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What’s got you scratching your head about Milwaukee and the region? Bubbler Talk is a series that puts your curiosity front and center.

Think You've Been Duckpin Bowling in Milwaukee? Think Again.

Bowling. It’s as Wisconsin as cheese curds and Packers gear. Some have even called Milwaukee "America’s 10-pin Capital" in reference to ten-pin bowling, the most common form of the sport. But there’s another kind of bowling that’s also popular in the area, and it’s a little quacky. 

"That made me think: Is this just a Milwaukee thing?"

Listener Shelley Peters reached out to Bubbler Talkbecause she wanted to know more about it.

She explains, "My sister lives in Green Bay and she’s got three kids, so I had mentioned to my sister, I said, 'You know, when the kids come down, why don’t we go Duckpin Bowling?' And she goes, 'What? What’s Duckpin Bowling?' She kind of like thought I was having an alien response and so I explained to her what it was and she goes, 'I’ve never heard of that.' And then that made me think: Is this just a Milwaukee thing?”

Credit Joy Powers
These pins and balls are likely the same as the standard duckpin game, but the lanes are about half the size.

The game Shelley is talking about is kind of like standard 10-pin bowling, but tiny. There are shorter lanes accompanied by shorter pins, and players use a smaller ball. There are a couple places to play it in the Milwaukee-area and it’s often referred to as Duckpin Bowling.

But when searching for an answer to Shelley’s question, this fact became clear: There aren’t any duckpin bowling alleys in Milwaukee or in the state of Wisconsin.

I know what you’re thinking: “How is that possible? I’ve been to Koz’s. I’ve been to the Thirsty Duck! They have duckpin bowling.”

But they don’t, they offer mini duckpin bowling.

"The pins that they're using are actually the free-standing duckpins, the balls that they're using are probably standard size duckpin bowling balls, but the lane is short, the width of the lane is not standard as well," explains Stan Kellum, the executive director of theNational Duckpin Bowling Congress in Maryland.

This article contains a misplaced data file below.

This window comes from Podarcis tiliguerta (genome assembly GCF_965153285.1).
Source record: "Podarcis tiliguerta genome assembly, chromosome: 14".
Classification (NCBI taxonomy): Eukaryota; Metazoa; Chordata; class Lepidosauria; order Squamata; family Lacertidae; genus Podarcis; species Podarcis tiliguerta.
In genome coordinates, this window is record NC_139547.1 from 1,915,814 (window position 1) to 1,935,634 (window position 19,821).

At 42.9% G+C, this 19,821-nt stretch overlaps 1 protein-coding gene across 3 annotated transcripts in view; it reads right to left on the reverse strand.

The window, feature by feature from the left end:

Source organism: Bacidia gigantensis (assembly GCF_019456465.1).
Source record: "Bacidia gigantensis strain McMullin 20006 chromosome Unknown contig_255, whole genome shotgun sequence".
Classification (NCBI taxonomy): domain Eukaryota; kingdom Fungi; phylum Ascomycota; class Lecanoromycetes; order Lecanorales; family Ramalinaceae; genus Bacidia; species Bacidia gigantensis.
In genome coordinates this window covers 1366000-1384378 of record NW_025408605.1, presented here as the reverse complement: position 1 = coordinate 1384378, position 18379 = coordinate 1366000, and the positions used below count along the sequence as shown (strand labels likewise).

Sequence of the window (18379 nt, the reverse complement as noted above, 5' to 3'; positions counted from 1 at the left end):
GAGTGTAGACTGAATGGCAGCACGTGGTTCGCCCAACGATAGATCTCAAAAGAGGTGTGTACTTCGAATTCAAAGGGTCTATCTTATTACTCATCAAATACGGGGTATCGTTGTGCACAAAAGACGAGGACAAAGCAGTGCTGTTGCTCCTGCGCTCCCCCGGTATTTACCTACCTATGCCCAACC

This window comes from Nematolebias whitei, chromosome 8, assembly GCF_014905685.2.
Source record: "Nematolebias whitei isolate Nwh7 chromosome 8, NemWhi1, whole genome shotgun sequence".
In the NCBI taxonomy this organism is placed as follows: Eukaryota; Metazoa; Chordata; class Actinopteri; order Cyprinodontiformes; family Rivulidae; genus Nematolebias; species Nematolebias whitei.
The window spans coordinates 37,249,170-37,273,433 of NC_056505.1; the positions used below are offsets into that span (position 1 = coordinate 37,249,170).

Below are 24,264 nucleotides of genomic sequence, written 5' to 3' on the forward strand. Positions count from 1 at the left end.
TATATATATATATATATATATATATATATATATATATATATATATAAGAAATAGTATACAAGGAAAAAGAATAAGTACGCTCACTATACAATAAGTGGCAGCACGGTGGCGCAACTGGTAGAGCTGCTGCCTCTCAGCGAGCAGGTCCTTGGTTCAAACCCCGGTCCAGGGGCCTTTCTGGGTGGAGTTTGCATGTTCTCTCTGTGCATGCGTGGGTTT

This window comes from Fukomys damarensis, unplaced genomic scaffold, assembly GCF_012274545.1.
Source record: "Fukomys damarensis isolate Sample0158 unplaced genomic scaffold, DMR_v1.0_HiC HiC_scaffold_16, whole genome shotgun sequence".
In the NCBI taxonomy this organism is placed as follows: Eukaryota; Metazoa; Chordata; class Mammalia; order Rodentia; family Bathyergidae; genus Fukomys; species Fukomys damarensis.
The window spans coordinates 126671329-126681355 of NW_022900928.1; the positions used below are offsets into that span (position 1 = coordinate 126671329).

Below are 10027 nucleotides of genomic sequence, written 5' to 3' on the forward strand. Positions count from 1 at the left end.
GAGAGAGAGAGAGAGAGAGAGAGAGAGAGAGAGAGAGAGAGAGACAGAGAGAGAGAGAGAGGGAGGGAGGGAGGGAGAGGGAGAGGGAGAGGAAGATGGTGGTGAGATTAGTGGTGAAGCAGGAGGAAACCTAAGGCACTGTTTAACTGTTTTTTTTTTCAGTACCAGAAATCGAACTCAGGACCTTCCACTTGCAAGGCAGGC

Duckpin bowling allies are fairly common on the east coast, particularly in Maryland. Wisconsin did have regulation duckpin bowling lanes at a place called Quackers in Thiensville, but it's now closed. Currently, the closest regulation lanes to the state of Wisconsin are in Indianapolis, Indiana. 

Stan Kellum from the National Duckpin Bowling Congress talks about the history of Quackers in Thiensville, Wisconsin.

Unlike the mini version, standard duckpin bowling uses the same kinds of lanes as 10-pin bowling. Players use a 3-pound ball and the pins are about 9-inches tall. Unlike standard 10-pin bowling, players are given three rolls per set and Stan says that's in part due to how tough the game is to play.

"There's never been a perfect game in duckpin bowling."

Perhaps as proof of its difficult: In the 90-year-history of the National Duckpin Bowling Congress, they have never recorded a perfect game.  

"There’s never been a perfect game in duckpin bowling. The highest game ever bowled by a lady is 265 and the highest game ever bowled by a man is 279," Stan says.

That stands in stark contrast with mini duckpin bowling, where a 300 game is so common that many first-timers players brag about joining the 300-club at Koz’s Mini Bowlin Milwaukee.

Credit Joy Powers
Koz's Mini Bowl doesn't have automatic an automatic pinsetter, so teens reset the pins by hand. This is the area behind the pins, where they sit.

Owner Justin Kozakowski says its this ease of play that often attracts players to Koz’s, along with the novelty. For many years, Koz’s remained a sort of anomaly - a throwback to a bygone era of bowling curiosities.  

Justin explains, "Mini bowling was very popular in Milwaukee. There was about a dozen bars that was about the same style. And then, that was around the mid-60s that started falling out. My dad bought this place in '78, ya know, but this was the last one like this."

While looking into the origins of mini duckpin bowling, it was unclear how the game first came to be and perhaps that’s fitting.

The National Congress of Duckpin Bowling is also unsure of the exact origins of the standard game. As for the name, Stan recalls a story he was told about its origination: "When they threw the ball in early stages of the game, and the pins would jump into the air and fly all around, they described it as like a flock of ducks taking off, where they all fly up together."

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Joy is a WUWM host and producer for Lake Effect.
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